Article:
About two-thirds of the way into our wedding celebration, J went to the bar to get me a Bijou. The Bijou is an exceptionally delicious cocktail made with gin, sweet vermouth, and green chartreuse that, when made properly, is a gorgeous medium amber in color. But when J returned, the drink he handed me was instead just clear, perhaps slightly yellow.
"This is not a Bijou," I said. "Did the bartender mishear you, maybe?" J went to investigate, and came back with the information that the bartender had run out of sweet vermouth, so he used dry instead, without mentioning this to J when he ordered. Now, as you and I both know, one cannot simply substitute dry vermouth for sweet--they're completely different things! But rather than originally tell J that he was sorry, but he wouldn't be able to have a Bijou at that moment, he tried to cover things up and pass off a sub-par (and quite different) product as the real deal.
This kind of thing was not super cool at our wedding (though see below for happy ending resolution), and it is DEFINITELY not cool in the lab. As several of us discussed on the twitters yesterday, you HAVE to tell someone when something goes wrong. Don't try to hide it, and for sure don't try to half-assedly patch things up. Trust me, your PI will be way less mad at you if you tell her right away than if she finds out later on due to wonky data or broken equipment. In fact, she probably won't be mad at you at all! We are scientists, and we are in the business of solving problems. If you encounter an unforeseen problem in the midst of working on your planned problem-solving, find someone to help you solve that problem-within-a-problem! You simply cannot let pride or fear of embarrassment/repercussions keep you from speaking up, especially when it comes to letting the PI know about things. Don't forget that she didn't get where she is today without fucking up many, many times. Many. Really, just a ton of times.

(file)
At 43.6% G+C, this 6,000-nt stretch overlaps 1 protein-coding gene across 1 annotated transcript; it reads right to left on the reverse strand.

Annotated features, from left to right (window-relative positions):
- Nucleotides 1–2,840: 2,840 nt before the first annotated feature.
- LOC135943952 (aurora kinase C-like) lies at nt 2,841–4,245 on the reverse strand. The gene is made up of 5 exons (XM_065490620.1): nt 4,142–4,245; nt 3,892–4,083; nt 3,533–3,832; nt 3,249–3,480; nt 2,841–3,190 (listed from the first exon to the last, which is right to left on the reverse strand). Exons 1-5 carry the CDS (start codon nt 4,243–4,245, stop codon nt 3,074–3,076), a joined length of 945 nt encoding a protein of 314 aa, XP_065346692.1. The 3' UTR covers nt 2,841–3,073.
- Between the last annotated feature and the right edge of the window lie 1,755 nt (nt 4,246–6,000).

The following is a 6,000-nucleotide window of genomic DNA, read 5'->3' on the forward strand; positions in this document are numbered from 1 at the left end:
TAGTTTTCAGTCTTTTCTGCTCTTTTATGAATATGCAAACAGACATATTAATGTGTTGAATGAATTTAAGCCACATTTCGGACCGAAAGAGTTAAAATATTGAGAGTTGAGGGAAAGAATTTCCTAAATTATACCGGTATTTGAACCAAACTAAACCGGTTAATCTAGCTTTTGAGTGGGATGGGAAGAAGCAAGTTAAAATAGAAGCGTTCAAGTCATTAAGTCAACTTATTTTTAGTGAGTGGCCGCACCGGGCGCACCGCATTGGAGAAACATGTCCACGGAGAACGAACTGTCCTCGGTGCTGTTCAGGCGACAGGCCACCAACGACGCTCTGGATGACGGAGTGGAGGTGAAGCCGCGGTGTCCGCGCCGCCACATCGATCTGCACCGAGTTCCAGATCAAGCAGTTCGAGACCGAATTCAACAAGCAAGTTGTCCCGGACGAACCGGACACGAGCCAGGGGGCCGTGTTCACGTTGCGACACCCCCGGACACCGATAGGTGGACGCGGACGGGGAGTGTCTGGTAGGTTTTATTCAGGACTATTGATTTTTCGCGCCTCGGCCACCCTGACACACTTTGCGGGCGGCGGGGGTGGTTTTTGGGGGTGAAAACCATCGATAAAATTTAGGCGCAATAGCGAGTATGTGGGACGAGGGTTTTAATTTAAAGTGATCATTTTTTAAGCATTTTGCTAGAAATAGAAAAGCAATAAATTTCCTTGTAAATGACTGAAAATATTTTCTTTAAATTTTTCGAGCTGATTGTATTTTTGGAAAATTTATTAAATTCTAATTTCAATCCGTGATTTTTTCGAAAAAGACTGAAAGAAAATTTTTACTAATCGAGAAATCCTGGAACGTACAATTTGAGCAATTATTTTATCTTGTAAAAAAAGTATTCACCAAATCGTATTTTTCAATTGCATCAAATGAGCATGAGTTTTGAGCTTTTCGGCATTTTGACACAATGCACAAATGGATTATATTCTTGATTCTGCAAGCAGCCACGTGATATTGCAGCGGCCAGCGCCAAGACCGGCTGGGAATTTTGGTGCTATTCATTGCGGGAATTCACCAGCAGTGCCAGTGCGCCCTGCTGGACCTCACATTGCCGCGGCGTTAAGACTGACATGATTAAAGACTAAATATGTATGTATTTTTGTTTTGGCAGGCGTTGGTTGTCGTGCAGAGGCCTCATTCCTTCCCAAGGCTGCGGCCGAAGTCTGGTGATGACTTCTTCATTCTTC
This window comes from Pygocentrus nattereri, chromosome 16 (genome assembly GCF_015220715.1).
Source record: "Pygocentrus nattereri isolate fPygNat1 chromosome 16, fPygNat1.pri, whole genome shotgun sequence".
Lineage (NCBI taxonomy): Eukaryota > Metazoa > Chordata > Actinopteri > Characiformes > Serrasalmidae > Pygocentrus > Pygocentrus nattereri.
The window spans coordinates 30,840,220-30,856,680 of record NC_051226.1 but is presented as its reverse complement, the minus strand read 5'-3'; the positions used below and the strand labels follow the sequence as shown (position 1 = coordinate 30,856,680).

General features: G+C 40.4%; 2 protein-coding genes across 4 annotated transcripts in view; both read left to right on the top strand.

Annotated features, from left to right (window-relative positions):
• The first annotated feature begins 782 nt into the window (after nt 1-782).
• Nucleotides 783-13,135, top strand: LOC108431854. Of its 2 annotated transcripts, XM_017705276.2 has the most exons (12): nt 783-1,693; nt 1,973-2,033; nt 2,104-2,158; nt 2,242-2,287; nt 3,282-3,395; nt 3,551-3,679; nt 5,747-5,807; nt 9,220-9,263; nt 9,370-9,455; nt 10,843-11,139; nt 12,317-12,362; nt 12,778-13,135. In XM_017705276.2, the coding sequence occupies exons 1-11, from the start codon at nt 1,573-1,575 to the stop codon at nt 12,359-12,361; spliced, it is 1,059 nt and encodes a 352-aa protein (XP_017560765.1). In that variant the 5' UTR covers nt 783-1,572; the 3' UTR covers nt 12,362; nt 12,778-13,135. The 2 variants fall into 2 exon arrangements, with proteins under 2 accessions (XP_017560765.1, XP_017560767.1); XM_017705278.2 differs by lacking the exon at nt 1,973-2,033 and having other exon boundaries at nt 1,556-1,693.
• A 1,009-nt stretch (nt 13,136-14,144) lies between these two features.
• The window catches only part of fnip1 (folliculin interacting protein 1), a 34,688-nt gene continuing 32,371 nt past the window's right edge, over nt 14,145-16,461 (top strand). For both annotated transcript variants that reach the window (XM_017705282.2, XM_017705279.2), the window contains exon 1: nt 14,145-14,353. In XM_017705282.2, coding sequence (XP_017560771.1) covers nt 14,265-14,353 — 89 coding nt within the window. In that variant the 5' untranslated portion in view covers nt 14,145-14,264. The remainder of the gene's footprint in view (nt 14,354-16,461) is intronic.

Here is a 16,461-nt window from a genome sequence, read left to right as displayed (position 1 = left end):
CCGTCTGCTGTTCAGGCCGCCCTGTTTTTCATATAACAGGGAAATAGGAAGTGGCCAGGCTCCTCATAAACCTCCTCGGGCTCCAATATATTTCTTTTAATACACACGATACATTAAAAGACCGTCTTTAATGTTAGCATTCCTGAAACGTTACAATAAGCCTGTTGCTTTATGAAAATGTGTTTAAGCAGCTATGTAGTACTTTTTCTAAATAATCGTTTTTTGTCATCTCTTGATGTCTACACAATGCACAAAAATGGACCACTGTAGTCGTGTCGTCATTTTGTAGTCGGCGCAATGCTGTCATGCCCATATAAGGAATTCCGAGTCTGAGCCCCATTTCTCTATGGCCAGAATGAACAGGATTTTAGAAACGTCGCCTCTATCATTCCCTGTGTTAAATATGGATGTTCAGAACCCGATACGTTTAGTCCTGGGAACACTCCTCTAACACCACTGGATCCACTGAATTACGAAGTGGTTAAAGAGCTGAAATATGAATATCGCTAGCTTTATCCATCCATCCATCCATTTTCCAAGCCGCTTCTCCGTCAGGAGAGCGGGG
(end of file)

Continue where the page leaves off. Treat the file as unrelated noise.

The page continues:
Whenever a new person joins the lab, I make it unequivocally clear that they MUST let someone know if they're unsure about what they're doing, if they're uncomfortable doing anything, or if something didn't go the way they think it should have. I'm not trying to quash anyone's independence here, but I think an environment in which people are comfortable asking for help is important.
So, how did we solve the Great Vermouth Crisis of 2012? We found the catering head, and let her know that they'd run out of sweet vermouth. She was surprised to hear that, and after talking more with the bartender, found out that a bottle had been dropped and broken, but no one had told her. And even though it was 10pm on a Sunday, she worked her rolodex until she found a nearby venue that would sell her a bottle. And rest assured, I got my Bijou! But see? If the person capable of solving the problem had been alerted to the problem when it happened, and not hours later, so many more Bijous could have been had!
Moral of the story: if you want your lab to have Bijous, tell your PI when you drop a bottle of vermouth!